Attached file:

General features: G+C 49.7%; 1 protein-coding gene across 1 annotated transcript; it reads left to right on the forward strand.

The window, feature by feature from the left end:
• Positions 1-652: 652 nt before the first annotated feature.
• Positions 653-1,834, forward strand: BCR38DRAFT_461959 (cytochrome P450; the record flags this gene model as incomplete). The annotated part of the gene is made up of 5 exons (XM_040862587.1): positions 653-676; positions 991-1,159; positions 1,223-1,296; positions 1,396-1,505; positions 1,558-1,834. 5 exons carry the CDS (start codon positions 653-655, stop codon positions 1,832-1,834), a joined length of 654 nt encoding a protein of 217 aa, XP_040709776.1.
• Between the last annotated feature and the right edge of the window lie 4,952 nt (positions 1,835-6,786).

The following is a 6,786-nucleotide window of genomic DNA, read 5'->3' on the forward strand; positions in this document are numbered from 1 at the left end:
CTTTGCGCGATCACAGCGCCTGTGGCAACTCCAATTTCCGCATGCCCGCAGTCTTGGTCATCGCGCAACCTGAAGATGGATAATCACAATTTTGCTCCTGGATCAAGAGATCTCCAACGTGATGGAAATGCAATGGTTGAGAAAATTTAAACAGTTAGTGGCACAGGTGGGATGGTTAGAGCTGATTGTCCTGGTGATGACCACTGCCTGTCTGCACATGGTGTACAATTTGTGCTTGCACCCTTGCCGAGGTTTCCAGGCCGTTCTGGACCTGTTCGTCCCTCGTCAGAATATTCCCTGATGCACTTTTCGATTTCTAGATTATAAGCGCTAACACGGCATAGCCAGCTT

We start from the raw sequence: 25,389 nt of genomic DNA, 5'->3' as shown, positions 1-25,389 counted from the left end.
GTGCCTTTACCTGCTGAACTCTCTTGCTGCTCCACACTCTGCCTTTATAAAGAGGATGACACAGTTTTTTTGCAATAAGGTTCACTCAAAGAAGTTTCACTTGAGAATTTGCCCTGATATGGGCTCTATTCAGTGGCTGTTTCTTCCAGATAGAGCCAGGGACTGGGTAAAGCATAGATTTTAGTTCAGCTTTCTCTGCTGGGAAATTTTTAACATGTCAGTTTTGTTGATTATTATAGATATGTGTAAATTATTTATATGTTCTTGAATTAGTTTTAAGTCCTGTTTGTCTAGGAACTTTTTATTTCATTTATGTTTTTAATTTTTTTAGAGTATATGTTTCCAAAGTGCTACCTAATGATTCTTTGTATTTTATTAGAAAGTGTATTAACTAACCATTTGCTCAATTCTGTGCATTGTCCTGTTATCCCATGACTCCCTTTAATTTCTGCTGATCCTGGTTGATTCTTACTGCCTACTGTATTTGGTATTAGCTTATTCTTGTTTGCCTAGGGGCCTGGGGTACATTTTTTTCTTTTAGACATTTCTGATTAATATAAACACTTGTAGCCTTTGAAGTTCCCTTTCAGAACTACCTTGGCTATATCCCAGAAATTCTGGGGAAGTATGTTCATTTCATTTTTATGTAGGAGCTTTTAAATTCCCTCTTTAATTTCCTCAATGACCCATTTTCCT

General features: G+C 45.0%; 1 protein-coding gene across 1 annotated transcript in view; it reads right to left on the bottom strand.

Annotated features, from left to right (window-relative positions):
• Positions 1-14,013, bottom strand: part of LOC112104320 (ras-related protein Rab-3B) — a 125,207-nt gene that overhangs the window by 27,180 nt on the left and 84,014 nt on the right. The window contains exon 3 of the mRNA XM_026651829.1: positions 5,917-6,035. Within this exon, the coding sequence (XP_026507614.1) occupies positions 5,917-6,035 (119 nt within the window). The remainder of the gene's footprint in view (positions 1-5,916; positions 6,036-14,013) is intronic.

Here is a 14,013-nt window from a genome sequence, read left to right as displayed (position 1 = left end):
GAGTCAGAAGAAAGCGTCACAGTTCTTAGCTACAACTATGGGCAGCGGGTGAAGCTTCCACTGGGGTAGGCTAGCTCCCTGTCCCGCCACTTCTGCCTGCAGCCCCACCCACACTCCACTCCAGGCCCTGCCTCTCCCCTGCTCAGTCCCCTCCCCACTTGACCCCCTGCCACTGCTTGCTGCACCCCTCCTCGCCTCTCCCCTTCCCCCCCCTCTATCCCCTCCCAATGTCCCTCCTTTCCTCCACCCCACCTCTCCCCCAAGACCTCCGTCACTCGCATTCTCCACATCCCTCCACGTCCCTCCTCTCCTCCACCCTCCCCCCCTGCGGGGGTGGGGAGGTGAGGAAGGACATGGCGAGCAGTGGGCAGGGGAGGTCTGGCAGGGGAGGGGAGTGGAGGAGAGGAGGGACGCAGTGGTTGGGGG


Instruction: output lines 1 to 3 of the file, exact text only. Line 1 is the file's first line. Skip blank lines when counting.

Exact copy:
General features: G+C 49.7%; 1 protein-coding gene across 1 annotated transcript; it reads left to right on the forward strand.

The window, feature by feature from the left end:
• Positions 1-652: 652 nt before the first annotated feature.